If other coaches’ books are the equivalent of slick pinstripe suits, Huggins’s are like those plain pullovers he famously wears to games. “As far as I’m aware, there aren’t any coaches who have produced the same amount of books,” emailed Trevor McLean, a former youth coach in Australia who now runs the Basketball for Coaches website.
Huggins wrote the books himself, often while flying Comair, a now-defunct Midwest regional airline, to and from games and recruiting visits while at Cincinnati. His style is spare and technical. There are diagrams and occasional flourishes of whimsy that reveal Huggins’s roots in the Ohio River Valley and his identity as a true basketball nerd.
From “Fast Break”:
Ed McClusky (who I feel may be the greatest coach of all time) told me many years ago that every time the ball was passed he was looking for a mismatch or an advantage for the offense.
From “Coaching the Matchup Press”:
If our opponent has a distinct size advantage, we may adjust our press so that once the ball is entering the offensive half-court area of the floor, it is necessary for them to flash their big people up to the top of the circle or high on the wings to relieve the pressure we are applying to the guards. Again, this strategy will make them play to their weakness and away from their strength.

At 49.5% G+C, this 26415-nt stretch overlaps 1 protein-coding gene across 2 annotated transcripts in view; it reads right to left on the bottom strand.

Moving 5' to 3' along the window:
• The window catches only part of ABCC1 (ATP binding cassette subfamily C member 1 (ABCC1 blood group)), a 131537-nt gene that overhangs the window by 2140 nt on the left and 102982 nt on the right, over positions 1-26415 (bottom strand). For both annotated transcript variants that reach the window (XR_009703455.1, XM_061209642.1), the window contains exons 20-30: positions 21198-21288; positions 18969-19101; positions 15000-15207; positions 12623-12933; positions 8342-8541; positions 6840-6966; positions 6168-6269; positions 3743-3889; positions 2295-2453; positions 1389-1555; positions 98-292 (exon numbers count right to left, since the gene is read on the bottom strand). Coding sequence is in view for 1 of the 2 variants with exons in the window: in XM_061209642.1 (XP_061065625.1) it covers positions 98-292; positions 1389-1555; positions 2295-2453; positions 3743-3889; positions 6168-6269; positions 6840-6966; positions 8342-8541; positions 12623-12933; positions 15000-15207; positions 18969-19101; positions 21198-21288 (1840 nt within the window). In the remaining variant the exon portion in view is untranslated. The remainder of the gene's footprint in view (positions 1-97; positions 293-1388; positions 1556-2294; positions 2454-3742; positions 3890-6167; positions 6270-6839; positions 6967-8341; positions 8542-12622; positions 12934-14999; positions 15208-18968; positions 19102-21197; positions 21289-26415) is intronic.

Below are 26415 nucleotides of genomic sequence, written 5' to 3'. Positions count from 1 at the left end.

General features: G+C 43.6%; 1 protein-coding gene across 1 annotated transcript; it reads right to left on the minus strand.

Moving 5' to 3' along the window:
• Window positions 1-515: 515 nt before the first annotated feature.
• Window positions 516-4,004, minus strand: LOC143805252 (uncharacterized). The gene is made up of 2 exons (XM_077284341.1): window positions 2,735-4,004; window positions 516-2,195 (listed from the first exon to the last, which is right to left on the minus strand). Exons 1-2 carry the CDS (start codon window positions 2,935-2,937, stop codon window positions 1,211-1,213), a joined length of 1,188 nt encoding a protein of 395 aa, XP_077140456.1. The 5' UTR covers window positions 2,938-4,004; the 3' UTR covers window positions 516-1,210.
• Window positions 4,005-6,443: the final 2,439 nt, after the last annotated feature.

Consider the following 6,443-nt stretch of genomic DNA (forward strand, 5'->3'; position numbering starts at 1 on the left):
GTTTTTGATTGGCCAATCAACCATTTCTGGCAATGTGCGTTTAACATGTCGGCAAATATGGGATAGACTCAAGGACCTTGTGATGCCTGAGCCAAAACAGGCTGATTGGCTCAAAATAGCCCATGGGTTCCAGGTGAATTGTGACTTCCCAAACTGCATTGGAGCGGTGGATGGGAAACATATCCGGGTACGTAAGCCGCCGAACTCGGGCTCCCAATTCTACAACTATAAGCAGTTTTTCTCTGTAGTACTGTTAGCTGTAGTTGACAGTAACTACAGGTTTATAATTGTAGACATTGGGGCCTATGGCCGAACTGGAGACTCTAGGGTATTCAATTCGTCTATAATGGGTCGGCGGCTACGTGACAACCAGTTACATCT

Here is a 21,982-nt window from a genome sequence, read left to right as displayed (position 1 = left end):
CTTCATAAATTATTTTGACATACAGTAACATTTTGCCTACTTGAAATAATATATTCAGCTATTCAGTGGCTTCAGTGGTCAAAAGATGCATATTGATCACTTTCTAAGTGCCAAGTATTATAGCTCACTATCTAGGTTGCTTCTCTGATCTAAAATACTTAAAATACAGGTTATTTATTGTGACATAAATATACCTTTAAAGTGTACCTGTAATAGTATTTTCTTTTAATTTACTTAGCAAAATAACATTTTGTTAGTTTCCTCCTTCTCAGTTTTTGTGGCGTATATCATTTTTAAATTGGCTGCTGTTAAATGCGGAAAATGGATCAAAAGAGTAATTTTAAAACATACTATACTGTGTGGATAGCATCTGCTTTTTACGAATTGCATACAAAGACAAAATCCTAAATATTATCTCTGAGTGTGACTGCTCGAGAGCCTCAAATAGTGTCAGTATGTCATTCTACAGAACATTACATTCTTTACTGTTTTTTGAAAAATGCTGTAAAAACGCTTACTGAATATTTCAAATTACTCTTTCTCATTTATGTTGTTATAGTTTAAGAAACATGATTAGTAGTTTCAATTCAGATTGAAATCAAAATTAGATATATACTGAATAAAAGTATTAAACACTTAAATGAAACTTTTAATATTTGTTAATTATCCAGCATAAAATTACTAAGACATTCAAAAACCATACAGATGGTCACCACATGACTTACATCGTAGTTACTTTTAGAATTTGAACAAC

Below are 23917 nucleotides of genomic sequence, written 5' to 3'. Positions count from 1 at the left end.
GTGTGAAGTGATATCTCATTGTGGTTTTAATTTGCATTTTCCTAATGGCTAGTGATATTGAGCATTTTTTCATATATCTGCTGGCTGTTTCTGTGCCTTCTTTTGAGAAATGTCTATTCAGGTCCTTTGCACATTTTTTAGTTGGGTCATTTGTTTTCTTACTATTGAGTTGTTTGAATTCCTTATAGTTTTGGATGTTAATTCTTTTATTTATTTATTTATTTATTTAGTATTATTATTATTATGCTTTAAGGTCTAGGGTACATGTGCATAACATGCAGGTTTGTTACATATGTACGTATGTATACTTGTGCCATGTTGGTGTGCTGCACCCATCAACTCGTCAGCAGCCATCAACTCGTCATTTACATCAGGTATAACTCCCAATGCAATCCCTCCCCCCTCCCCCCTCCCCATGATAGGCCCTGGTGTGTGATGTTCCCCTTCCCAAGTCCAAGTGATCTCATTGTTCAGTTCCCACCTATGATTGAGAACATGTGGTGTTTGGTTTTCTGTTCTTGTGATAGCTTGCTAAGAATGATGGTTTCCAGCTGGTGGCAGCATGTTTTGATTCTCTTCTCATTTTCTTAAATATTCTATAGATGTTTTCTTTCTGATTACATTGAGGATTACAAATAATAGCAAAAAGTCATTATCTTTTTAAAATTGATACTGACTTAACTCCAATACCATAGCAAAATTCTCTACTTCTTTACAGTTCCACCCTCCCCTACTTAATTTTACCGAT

From “Special Situations”:
In the last five years at the University of Cincinnati, we have played 88 games decided by 10 points or less. We have averaged six games a year that have come down to a single possession of the basketball! How many of your games next year will be decided by a few possessions? Will you have prepared your team to play with relaxed confidence when those opportunities arise?
Their overarching philosophy, which can be seen in West Virginia’s aggressive full-court defenses (which have earned the program the nickname Press Virginia) as well as their acuity at offensive rebounding, is deceptively simple: Give your team as many chances to score as possible, and your opponent as few.
Huggins traces most of his basketball philosophy to his father, Charlie, a longtime Ohio high school basketball coach, and his father’s mentor, the aforementioned western Pennsylvania high school coach named Ed McClusky.
Huggins’s father and McClusky both ran what was then a rare form of the motion offense — in basketball terms a 1-1-3. “I’m not saying they invented it, but they were one of the few doing it,” Huggins said.